Featured image courtesy of Flickr user mlhradio.
I am not sure how to feel about explanations of Santa. I’m going to explain Santa as a metaphor to my son, but do I have an obligation to teach him to lie to other kids so that they can live in an imaginary world? It seems similar to religious questions. On the one hand, people’s private religious beliefs ought not be my business, but on the other hand, they so often MAKE them my business, and I want to counter that. What are other people’s thoughts?
I think it’s probably easier for me to tell my kids to let their friends believe, in part, because they both did themselves, at least for a little while. So I can do the “remember how fun it was to think he was real” thing with them, which is as much for them (and me, I guess), as it is their friends and their parents.
But I totally agree that this is something parents just have to be ready for. We shouldn’t be expected to preserve the “magic” for everyone, especially when the Santa experience isn’t nearly as universal as some folks want to think and we certainly should be expected to train our kids to lie about it just to keep the peace.
My parents asked us to try to remember not to mention it or just nod and smile when we were little (my brother was almost 4 and I was 5 when we were told Sinterklaas was not real). I think we did pretty well, but we occasionally slipped up. This did not actually matter much to the kids that still believed. Maybe some of them had some doubts, and then maybe some of their parents told them the truth too. But my mom told us that for the kids who really wanted to believe, if their parents gave them a plausible excuse, and even sometimes when they were told the truth, their suspension of disbelief worked just fine to shield them from reality. (She apparently talked about this stuff with the other parents).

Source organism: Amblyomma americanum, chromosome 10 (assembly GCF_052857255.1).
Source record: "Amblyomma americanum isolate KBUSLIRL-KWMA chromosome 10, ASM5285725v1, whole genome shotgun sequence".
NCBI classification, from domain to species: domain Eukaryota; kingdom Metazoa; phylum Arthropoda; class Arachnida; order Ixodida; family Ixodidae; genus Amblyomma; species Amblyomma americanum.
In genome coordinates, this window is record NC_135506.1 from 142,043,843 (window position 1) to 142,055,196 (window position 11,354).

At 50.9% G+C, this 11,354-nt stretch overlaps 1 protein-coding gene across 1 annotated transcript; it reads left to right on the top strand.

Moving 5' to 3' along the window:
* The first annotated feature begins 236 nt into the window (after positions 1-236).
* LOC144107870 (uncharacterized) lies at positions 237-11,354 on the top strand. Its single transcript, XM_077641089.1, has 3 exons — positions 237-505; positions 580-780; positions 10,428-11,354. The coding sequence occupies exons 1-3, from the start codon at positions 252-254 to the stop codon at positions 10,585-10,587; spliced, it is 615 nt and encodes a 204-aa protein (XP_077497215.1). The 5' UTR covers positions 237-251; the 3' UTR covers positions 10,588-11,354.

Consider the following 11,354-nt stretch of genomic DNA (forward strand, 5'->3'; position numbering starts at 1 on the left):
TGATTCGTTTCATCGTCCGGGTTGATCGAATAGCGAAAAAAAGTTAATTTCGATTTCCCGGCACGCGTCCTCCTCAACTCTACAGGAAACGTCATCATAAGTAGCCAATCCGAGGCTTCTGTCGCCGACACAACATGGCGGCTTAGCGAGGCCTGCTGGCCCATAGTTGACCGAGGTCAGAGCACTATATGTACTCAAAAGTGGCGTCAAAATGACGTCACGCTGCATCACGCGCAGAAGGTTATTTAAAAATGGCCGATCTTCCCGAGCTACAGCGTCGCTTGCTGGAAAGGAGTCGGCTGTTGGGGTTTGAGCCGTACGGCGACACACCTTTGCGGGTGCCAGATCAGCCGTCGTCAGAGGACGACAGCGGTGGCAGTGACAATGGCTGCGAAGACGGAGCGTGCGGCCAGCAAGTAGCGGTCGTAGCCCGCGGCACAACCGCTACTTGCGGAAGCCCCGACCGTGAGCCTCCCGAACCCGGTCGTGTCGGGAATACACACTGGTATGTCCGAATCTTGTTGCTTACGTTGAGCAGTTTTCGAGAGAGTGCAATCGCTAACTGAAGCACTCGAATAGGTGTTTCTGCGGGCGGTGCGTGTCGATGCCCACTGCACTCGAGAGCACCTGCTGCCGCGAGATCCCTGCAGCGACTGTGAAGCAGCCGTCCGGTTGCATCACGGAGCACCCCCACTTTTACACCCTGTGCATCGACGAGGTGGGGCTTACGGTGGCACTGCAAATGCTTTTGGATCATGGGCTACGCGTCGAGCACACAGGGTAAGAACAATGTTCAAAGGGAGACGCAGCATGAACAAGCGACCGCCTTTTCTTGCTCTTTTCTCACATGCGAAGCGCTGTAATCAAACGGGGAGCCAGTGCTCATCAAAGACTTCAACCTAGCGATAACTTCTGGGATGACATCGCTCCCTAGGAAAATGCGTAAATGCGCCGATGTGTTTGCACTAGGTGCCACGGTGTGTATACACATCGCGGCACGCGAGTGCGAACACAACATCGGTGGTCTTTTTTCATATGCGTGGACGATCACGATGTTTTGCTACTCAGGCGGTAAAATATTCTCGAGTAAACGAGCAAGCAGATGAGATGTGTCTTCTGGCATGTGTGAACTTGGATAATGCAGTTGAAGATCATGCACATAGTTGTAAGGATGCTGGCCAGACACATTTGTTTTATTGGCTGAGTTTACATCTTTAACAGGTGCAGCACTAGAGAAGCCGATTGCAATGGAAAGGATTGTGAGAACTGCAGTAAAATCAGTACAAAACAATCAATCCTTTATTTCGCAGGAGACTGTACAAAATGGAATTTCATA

I had one friend, and she still believed when she was nearly 10. I’ve seen some comments over on FB that this is not unusual in the USA? But here, that really just gets you laughed at in school; 6 or 7 is more usual to be “told”. Anyway, she’d just not believe or pretend to not believe most of the year, and then get completely swept up in it again when mid-November came along. For several years. By then none of the kids around her were pretending it was real for her sake; neither were any of the adults even. I’ve seen many people tell stories like that: kids who go from believing to not believing depending on the time and atmosphere. So I’m not really worried about ruining it for kids so much. Some parents can react pretty heatedly though.
This is great, Em. I totally handle Santa the same way. There are so many parallels between belief in God and belief in other mythology, that this becomes a good discussion guide.